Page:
Jane Ear's Happy Story March 2008
I volunteer for a cat rescue organization working in their adoption center, Feline Friends' The Cat House. Many cats come to this organization needing immediate medical attention. Last fall, a cat who had a disfiguring skin cancer on one ear came to us, and most of that ear was removed before she was placed for adoption. The woman who names our rescued cats decided to call this one Jane Ear. Certainly her name's literary allusion appealed to me, but it was her personality that made me fall in love with her.
Jane was very clear about needing personal space by swatting (with claws out) people and other cats who got too close too fast. Yet she also loved attention. If I started petting her before she realized human hands were touching her, she would purr and nest in her bedding. None of the other Cat House volunteers would touch her because she swatted at them. Jane's affection and playfulness with me perplexed the other volunteers.
I volunteer at The Cat House only one day a week and I thought about Jane Ear often between my visits. I found myself fantasizing about bringing her home after one of my two, old, male cats dies. (I know it sounds awful, but that was the only scenario I could imagine for getting another cat. I have long resisted being a three cat, single, 30-something woman because it's much too close to being a cat lady.) But, as I've learned, Jane E is a cat worth making exceptions for. It got to a point where I couldn't stand seeing Jane E living in the Cat House any longer. It was excruciating to see her living in this constantly busy, communal living space when she needed to be alone. She had been there for 4 months - the longest of the cats who are not permanent residents. Most cats are only at the adoption center for a few days to a couple of weeks.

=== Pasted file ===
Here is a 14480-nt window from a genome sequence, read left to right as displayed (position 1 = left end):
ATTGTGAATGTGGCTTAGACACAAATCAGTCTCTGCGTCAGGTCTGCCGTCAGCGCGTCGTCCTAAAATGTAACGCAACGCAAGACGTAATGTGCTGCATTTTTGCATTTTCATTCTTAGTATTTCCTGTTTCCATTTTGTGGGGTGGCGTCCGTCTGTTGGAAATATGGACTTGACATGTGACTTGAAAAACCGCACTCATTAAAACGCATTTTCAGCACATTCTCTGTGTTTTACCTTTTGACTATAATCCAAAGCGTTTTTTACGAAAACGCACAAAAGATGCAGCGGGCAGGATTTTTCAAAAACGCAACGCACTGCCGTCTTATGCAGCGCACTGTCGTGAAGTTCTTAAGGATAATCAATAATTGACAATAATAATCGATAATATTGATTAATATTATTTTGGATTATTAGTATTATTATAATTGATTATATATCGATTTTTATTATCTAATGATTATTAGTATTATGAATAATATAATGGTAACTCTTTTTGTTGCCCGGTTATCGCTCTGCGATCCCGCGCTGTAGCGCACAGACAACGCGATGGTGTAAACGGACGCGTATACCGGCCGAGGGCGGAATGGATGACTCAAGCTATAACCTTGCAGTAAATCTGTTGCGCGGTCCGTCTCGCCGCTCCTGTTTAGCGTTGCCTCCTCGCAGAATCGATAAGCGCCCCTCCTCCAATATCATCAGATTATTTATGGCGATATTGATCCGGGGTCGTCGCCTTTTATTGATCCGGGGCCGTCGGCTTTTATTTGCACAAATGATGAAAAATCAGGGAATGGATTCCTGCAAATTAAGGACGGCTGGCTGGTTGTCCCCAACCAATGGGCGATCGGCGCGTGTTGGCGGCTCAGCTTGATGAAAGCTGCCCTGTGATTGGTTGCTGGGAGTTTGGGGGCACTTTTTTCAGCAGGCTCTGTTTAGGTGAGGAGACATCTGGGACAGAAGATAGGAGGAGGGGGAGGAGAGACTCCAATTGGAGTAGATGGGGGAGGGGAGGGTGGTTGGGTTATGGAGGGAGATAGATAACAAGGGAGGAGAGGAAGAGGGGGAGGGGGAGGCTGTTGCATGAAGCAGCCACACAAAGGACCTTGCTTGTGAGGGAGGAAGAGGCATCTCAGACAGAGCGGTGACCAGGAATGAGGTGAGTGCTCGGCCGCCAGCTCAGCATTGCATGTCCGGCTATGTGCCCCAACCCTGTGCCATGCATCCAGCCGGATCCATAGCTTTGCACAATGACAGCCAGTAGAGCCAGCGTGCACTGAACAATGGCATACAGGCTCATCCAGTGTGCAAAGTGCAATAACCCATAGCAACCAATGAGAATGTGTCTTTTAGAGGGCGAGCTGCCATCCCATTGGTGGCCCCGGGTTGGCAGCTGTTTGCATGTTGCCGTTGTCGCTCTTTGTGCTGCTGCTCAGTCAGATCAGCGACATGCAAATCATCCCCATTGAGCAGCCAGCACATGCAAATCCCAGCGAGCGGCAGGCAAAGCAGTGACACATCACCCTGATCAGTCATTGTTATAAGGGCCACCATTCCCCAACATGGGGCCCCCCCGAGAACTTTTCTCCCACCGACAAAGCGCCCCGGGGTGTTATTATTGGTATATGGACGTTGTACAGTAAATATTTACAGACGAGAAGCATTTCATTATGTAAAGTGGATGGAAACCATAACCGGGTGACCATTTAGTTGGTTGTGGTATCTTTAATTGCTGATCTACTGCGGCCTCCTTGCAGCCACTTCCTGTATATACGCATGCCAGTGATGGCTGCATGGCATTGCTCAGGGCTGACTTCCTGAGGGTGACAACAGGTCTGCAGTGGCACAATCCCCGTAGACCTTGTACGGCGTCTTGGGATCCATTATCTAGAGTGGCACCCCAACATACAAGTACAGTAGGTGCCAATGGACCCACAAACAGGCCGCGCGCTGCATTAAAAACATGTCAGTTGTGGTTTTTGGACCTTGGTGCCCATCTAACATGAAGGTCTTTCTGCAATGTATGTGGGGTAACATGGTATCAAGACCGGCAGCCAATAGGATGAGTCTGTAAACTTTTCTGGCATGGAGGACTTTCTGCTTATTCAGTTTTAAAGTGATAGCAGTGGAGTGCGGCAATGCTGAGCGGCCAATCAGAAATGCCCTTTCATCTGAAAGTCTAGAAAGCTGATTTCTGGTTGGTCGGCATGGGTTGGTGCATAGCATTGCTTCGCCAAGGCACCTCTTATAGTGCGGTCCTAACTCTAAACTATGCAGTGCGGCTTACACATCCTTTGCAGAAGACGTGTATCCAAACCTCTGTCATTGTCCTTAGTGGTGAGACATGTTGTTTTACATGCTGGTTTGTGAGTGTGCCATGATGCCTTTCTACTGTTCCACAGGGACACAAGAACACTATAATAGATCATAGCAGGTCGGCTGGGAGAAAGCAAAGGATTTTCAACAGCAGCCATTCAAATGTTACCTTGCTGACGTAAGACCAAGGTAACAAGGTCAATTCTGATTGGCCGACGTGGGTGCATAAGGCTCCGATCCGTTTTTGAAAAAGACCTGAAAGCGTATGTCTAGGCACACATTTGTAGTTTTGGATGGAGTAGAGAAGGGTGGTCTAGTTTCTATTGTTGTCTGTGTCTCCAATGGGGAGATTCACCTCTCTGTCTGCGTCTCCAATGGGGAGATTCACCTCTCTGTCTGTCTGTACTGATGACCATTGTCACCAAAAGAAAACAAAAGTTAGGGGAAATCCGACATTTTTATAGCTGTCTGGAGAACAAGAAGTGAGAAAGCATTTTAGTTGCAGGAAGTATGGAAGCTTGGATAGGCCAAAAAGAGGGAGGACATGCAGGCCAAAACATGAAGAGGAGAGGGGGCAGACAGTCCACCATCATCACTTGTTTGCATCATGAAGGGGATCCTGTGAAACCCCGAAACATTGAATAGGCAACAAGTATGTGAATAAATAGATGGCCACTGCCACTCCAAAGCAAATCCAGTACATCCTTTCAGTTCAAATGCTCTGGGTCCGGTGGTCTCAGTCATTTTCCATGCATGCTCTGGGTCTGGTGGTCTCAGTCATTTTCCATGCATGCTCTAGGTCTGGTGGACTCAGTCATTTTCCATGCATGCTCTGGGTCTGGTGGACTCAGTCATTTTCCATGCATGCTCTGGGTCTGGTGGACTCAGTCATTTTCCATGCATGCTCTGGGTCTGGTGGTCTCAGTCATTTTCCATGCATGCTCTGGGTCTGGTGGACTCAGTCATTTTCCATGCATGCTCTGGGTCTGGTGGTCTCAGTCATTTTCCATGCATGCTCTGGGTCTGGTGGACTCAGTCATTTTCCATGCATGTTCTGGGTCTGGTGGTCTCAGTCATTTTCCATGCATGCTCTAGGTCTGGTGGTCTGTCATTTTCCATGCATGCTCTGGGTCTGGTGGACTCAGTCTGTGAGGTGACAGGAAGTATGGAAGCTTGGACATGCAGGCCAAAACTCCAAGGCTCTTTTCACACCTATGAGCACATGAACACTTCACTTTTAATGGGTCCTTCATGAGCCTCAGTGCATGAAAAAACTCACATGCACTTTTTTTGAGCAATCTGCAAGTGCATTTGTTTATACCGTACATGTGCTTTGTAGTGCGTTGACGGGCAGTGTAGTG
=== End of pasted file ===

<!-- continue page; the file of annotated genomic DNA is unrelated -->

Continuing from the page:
I finally gave in and brought her home in March. After sniffing her room briefly, she started purring and rubbing against me and rolling around on the floor so I could pet her. I was astounded that she was so obviously happy so soon after arriving home. She's an entirely different cat at home than she was in The Cat House. She's been affectionate with everyone that she's met and Jane E rarely swats without giving warning first. I'm glad that she feels so safe and loved at home, but it's disheartening to know that she was so uncomfortable and unhappy in the adoption center that she was always poised to fight.
Jane E has her own room in my house that she knows is safe. The other cats don't breach the doorway without her permission.
In her room are the pink cat beds that came home with her. She has an affinity for anything hot pink. I, on the other hand, very much dislike pink. But for Jane E, I have made an exception to not having pink in my house. In fact, I've bought her pink toys and blankets! Perched in the window in her room, she can view three bird-feeding areas. Jane E was surprisingly quick to explore the entire house. One day, early on, I heard a chorus of growling in another room. When I investigated, I found my two old cats huddled together on the couch watching Jane consider entering the living room. I wish I had a picture of these two, enormous (part Maine Coon), geriatric cats terrified that this dainty, young girl was even CONSIDERING ENTERING the room! 8-) Overall, the cats have all been great about giving each other the space they need as we adjust.
I'm glad I made an exception for Jane Ear to join my family. She skips when she's happy, which I'd never seen a cat do before. She also drools excessively when she's being petted or held. More than once I've had big drool puddles on my clothes after cuddling with her. Neither of my other cats are lap cats, but Jane E is. She has a unique chirp, a loud purr, and an infectious joie de vivre. She's changed all of us. Even the least social of the old cats is in higher spirits and has become more social, playful, and affectionate since Jane E arrived. We are as lucky as she is that we've ended up together.
Update to the story: Jane Ear died the day after Thanksgiving in 2007. About six months later, I adopted another very special cat, Greystoke, from Feline Friends.
(Published as the lead article in the April 17, 2006 edition of The Update: Pierce College Employee Newsletter.)